I've never mentioned in this blog too directly the excessive influx of
televised poker, other than to say it is a major contributing factor
to the "boom". I of course watch most televised poker shows (save
Celebrity Poker, which is basically unwatchable), and
find myself looking to playing online while watching to avoid the
boredom. Televised 55/45 "crooked coin flips" for rungs in a
tournament prize pool ladder isn't exciting after the first few
Indeed, late tournament play (should you have nothing on the line
yourself) is exciting only if randomness excites you. Sweating draw
and redraw with all the chips in middle and cards face-up doesn't
entertain anymore once one gets serious about poker. And, frankly,
the playing part -- wondering how John Juanda can read people so well
preflop and put them on AK so he can call with 77 -- doesn't stay
interesting after the twentieth time.
Poker has a lot more to it than figuring out whether the opponent on
the first betting round has "the pair" or "the overcards". World
Poker Tour forgot that as its seasons progressed. ESPN does better
with its WSoP airings, but even they seem to focus more and more on
final tables and high-blind play.
This is why I was elated when Card
Player ran a piece about High Stakes Poker on
GSN. This was touted to be real cash game poker for television.
This would show, (albeit at the highest of stakes) the games that
run every day in every casino and online card room. It would be NL
HE, where the blinds don't go up and people play for as long as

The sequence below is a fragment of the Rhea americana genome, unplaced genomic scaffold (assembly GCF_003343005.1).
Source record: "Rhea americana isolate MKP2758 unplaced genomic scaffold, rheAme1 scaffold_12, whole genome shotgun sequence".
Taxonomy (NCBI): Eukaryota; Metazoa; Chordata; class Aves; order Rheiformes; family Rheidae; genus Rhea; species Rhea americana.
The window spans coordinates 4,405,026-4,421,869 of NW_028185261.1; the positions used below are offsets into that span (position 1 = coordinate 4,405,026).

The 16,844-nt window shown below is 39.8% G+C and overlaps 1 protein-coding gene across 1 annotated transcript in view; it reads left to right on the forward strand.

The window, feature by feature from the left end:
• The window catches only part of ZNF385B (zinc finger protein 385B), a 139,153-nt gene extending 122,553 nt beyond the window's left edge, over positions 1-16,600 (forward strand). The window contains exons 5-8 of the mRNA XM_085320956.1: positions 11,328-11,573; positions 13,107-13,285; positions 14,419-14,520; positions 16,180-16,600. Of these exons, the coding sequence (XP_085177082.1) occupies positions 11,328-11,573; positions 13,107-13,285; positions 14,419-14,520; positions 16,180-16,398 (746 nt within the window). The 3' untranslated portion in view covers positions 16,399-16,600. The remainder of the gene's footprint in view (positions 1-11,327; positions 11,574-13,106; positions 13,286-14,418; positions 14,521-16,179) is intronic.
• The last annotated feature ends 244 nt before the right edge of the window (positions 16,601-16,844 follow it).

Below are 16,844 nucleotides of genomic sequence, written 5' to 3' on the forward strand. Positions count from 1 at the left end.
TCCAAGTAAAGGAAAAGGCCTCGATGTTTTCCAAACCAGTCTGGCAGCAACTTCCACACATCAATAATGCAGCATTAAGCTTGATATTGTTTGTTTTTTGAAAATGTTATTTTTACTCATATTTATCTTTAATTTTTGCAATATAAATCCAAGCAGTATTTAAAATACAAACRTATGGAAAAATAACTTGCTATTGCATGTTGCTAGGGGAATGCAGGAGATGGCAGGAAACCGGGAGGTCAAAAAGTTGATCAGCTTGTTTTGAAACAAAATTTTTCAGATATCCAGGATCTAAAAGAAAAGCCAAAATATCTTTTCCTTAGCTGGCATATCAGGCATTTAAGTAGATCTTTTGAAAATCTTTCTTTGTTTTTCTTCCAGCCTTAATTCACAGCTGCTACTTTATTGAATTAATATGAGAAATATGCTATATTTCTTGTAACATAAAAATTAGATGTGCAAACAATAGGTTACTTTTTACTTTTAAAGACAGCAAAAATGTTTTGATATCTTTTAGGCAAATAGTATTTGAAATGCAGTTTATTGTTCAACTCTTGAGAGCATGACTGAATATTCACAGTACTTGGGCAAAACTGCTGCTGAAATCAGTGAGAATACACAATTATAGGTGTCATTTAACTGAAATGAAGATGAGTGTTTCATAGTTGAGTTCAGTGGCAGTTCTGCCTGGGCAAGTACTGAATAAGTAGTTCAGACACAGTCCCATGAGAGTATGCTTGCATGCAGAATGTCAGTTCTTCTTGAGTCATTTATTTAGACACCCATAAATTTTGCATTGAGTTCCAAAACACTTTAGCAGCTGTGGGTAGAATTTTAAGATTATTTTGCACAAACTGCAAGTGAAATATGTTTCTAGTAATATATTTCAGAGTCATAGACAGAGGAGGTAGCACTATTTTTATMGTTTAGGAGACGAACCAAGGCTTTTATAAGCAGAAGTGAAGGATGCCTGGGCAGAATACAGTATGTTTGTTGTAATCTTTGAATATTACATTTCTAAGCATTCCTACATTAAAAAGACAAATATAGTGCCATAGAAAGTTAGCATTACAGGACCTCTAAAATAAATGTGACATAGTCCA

they'd like, buy-in when and for how much they like, and battle all
I was so excited, in fact, that I was worried I'd over-hyped in my own
mind, and had set myself up for disappointment. I am elated, having
just tonight watched the second episode, to see that this show is all
I hoped it would be.
As I watched my recorded copy, my wife looked up at the screen briefly
to see the left-hand side of the screen full of information, showing
many players hands. "Wow,", she said, "so many hands?!" She's used
to seeing the (usually) heads-up-to-the-flop tournament poker I
usually watch. I excitedly replied, "yes, these are the games I play
in all the time. Seven people to the flop with that variety of hands.
This is 'real poker'".
Now, that's not to say tournament poker isn't "real poker". But,
around the world each day, there is much more cash game action than
there is tournament action. Plus, the true "interesting play" comes
up in the cash games. This is when there is no "pressure to play",
unless the psychological situation dictates it. You don't have to
play to stay alive; you don't fear being "blinded out". You can
sit, play and think through the situation and decide when your time
is right. Tournament poker, please recall, is an artificial
imposition invented specifically to make a poker game where
a single winner could be declared. Generally, poker, like life, is
more complex and colorful than that. Many people win, and many
people lose, and some "lose" and still "win".
I really think all this comes through in High Stakes Poker.
( I go on to say why, but minor spoilers are included for the
first two episodes, so you have to click through to see the full
These priceless moments of cash game NL poker are what is interesting to
watch; it's what entertains me in my daily games when I'm not in a
hand, and it's even better to watch the pros do it. We can see a
wealth of plays and complex situations that come up when there are
deep stacks behind the players and lots of time to play. This is
the real experience of poker. I am so glad that there is now a
poker TV show where I can see situations that I've truly been in
(well, that is, if I move the decimal point two places to the left
I wonder if the subtle points of this will be lost on the "average TV
poker fan", who probably doesn't know all that much about the game.
I'd love to hear comments from both serious players and the casually
interested to see how this show is hitting people. I absolutely
love it and will likely truly enjoy seeing each episodes multiple
times. I would love to see this thing last at least a few seasons;
I'd hand in four tourney shows to keep this one cash game show on the
air, that's for sure!